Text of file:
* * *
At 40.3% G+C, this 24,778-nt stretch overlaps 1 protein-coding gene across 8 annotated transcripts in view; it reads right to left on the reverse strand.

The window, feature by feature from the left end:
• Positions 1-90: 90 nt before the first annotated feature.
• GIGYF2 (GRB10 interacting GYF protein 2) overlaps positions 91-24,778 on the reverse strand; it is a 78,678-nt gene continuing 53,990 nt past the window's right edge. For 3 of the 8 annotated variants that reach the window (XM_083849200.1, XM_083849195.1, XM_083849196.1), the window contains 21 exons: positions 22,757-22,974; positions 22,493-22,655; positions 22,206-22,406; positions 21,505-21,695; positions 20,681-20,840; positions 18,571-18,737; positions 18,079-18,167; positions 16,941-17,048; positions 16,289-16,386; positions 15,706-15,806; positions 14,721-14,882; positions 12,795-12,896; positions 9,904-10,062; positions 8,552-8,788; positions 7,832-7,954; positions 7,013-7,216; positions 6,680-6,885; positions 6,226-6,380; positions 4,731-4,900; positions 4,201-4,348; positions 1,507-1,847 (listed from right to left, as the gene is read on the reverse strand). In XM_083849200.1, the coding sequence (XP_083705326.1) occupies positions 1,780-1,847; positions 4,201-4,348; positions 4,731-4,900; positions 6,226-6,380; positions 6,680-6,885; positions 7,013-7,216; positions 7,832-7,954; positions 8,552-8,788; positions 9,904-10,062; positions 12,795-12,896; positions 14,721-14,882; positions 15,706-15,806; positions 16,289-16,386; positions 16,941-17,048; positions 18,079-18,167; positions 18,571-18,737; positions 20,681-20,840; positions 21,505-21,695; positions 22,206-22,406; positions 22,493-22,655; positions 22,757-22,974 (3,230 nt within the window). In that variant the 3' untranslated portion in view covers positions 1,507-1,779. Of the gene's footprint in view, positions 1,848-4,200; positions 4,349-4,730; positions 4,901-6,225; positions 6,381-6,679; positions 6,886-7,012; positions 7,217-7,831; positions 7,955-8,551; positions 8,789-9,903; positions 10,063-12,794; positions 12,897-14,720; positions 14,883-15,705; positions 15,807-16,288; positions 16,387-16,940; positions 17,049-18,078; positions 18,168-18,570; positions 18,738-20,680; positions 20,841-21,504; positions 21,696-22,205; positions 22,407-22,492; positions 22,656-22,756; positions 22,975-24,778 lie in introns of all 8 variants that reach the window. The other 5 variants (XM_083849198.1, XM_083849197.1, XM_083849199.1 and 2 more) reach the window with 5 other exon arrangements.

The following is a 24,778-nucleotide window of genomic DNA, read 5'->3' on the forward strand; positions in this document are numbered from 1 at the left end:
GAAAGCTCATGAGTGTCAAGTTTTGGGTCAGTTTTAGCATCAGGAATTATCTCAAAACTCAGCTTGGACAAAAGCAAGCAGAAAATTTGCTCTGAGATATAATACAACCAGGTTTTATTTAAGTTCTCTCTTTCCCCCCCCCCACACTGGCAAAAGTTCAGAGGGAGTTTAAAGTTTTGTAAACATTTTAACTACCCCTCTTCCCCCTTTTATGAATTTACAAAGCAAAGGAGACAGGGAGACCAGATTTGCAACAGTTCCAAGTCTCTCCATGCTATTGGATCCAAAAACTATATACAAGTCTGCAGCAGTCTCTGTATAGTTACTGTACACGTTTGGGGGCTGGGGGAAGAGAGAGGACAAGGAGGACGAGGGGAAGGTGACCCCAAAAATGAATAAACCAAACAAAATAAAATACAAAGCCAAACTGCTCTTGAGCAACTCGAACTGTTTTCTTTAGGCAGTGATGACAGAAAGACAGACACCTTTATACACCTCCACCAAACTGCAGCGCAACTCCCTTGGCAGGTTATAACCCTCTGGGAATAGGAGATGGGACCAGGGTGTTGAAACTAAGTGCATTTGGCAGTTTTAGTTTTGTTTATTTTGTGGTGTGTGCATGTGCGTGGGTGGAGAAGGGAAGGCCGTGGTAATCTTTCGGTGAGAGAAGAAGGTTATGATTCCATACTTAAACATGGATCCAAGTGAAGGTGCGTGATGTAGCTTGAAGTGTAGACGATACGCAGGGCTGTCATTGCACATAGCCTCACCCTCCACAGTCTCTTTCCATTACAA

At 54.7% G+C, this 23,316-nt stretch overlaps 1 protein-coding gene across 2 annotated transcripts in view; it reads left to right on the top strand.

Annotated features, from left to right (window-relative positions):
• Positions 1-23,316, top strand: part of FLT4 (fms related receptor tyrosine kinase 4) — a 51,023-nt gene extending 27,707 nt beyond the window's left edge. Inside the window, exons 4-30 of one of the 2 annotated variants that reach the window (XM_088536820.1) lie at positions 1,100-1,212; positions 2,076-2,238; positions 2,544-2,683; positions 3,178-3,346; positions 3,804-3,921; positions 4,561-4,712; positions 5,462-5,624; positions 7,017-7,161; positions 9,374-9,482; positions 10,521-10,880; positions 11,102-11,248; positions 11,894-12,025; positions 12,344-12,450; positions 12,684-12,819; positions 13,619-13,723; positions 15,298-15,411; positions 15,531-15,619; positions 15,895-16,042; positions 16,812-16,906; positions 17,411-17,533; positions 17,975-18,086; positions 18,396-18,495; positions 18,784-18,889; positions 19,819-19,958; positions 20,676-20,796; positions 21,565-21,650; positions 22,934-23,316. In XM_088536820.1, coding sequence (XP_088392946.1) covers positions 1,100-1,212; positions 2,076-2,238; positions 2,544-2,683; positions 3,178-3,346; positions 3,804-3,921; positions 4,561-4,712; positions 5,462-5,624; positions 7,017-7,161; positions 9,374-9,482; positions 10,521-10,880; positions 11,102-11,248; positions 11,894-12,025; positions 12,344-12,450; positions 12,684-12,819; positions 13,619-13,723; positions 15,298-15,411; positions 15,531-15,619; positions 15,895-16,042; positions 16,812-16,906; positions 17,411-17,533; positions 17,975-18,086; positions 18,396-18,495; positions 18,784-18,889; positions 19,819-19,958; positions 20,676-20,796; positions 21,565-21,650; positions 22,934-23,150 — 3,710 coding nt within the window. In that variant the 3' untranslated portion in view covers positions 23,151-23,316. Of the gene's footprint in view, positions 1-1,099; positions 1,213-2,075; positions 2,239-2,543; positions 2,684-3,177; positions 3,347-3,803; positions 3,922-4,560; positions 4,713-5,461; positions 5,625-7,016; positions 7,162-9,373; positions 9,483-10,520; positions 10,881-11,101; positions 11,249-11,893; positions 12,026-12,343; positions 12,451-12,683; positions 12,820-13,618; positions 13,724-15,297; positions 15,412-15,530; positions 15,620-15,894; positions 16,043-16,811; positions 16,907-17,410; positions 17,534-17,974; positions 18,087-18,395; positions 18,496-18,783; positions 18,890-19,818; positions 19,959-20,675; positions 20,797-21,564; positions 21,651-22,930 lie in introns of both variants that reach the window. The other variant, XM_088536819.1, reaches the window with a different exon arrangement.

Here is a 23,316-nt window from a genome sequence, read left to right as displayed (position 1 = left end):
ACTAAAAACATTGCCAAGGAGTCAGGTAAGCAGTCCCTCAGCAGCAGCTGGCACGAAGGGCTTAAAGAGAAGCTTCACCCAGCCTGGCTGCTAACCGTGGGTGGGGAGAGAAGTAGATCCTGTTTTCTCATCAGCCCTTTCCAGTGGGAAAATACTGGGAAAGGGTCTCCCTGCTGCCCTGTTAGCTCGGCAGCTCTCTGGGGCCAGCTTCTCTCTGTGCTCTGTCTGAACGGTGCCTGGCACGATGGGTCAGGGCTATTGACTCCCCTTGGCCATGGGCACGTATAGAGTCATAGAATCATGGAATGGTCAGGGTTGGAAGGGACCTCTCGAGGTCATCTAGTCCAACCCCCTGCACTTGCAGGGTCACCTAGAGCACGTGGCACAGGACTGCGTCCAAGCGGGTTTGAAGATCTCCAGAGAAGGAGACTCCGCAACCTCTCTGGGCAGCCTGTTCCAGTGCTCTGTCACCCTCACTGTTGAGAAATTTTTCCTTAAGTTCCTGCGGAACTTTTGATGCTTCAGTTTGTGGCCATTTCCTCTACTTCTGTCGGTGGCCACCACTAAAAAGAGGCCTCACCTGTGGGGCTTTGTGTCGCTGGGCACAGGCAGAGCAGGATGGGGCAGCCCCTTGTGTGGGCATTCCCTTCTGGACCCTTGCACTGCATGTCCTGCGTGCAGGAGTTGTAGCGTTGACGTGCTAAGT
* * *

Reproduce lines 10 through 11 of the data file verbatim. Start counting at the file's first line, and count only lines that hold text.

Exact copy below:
Here is a 23,316-nt window from a genome sequence, read left to right as displayed (position 1 = left end):
ACTAAAAACATTGCCAAGGAGTCAGGTAAGCAGTCCCTCAGCAGCAGCTGGCACGAAGGGCTTAAAGAGAAGCTTCACCCAGCCTGGCTGCTAACCGTGGGTGGGGAGAGAAGTAGATCCTGTTTTCTCATCAGCCCTTTCCAGTGGGAAAATACTGGGAAAGGGTCTCCCTGCTGCCCTGTTAGCTCGGCAGCTCTCTGGGGCCAGCTTCTCTCTGTGCTCTGTCTGAACGGTGCCTGGCACGATGGGTCAGGGCTATTGACTCCCCTTGGCCATGGGCACGTATAGAGTCATAGAATCATGGAATGGTCAGGGTTGGAAGGGACCTCTCGAGGTCATCTAGTCCAACCCCCTGCACTTGCAGGGTCACCTAGAGCACGTGGCACAGGACTGCGTCCAAGCGGGTTTGAAGATCTCCAGAGAAGGAGACTCCGCAACCTCTCTGGGCAGCCTGTTCCAGTGCTCTGTCACCCTCACTGTTGAGAAATTTTTCCTTAAGTTCCTGCGGAACTTTTGATGCTTCAGTTTGTGGCCATTTCCTCTACTTCTGTCGGTGGCCACCACTAAAAAGAGGCCTCACCTGTGGGGCTTTGTGTCGCTGGGCACAGGCAGAGCAGGATGGGGCAGCCCCTTGTGTGGGCATTCCCTTCTGGACCCTTGCACTGCATGTCCTGCGTGCAGGAGTTGTAGCGTTGACGTGCTAAGT